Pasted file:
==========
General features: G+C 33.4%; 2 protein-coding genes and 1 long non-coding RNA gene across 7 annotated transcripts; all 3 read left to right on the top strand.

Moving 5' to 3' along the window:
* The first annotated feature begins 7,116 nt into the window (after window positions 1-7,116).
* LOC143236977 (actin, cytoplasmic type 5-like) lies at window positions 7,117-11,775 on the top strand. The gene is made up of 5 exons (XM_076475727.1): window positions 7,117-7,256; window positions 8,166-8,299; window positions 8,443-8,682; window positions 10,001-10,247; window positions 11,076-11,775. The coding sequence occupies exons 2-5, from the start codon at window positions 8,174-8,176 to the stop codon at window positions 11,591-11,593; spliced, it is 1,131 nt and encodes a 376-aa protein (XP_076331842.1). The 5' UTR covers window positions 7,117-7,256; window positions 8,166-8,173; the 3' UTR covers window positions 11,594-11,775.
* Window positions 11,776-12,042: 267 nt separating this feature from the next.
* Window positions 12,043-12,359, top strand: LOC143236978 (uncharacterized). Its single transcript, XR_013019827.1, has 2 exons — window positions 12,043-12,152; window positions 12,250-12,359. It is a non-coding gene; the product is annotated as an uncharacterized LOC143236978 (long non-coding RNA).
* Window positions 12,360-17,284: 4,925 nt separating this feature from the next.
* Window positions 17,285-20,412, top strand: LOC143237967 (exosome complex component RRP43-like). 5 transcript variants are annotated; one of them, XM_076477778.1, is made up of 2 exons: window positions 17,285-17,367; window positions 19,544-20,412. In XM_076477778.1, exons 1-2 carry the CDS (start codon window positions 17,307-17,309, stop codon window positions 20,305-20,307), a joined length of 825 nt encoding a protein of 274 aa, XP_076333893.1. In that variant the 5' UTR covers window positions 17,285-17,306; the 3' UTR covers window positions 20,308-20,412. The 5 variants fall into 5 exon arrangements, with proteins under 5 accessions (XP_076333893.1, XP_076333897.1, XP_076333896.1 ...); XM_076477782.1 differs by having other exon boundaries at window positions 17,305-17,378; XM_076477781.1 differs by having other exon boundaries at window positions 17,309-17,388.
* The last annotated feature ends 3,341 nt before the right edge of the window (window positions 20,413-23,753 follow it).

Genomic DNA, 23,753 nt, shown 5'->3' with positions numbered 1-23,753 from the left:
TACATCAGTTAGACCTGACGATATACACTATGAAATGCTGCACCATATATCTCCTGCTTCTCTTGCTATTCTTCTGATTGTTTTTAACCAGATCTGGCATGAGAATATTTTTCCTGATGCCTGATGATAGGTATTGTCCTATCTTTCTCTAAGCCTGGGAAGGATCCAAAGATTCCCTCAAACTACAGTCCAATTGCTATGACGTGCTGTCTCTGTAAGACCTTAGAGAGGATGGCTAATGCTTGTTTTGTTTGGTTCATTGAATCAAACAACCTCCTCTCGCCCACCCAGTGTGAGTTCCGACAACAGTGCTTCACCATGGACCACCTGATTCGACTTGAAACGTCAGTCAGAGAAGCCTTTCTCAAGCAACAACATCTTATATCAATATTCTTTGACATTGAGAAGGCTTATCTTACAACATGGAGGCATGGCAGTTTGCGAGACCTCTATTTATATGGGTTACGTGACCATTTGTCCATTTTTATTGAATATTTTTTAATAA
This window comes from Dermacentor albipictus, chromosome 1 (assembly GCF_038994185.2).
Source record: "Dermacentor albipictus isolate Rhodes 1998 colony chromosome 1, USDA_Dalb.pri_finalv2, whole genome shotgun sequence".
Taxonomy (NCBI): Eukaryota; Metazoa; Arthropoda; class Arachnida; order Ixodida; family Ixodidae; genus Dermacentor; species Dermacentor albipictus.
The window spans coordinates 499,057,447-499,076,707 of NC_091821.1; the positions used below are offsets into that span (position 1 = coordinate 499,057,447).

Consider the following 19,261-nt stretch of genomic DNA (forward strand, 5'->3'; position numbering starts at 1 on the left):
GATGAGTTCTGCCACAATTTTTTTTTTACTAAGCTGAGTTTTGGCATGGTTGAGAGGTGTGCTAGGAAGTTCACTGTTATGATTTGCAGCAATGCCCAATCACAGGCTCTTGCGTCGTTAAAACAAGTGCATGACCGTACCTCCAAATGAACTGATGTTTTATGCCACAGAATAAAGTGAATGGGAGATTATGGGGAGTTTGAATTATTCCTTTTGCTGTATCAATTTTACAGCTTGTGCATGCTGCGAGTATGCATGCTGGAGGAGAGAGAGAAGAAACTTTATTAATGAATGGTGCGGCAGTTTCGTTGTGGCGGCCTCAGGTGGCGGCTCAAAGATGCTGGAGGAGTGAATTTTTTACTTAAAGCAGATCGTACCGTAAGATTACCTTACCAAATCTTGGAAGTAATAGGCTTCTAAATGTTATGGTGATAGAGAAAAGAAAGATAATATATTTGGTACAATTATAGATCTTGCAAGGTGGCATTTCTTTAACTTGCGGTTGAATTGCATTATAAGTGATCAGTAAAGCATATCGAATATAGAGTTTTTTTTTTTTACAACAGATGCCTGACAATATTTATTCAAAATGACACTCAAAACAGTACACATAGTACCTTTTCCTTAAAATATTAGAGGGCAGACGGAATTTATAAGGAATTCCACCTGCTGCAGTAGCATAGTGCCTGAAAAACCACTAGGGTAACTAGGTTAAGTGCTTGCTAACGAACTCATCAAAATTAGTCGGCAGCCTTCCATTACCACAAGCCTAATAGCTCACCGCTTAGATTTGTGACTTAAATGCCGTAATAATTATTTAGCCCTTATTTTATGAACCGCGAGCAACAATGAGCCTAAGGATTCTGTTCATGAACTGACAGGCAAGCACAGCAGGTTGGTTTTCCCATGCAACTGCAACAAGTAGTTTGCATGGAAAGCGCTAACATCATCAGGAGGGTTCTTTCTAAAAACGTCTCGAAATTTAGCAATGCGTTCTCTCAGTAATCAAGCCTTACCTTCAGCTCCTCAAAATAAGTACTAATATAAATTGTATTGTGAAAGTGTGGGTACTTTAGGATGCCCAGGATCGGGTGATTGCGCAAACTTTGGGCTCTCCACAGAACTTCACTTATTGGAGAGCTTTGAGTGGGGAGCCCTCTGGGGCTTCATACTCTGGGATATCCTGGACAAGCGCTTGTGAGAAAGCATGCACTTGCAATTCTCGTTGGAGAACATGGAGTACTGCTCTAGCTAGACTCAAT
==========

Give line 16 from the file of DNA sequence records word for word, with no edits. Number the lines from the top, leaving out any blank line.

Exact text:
Consider the following 19,261-nt stretch of genomic DNA (forward strand, 5'->3'; position numbering starts at 1 on the left):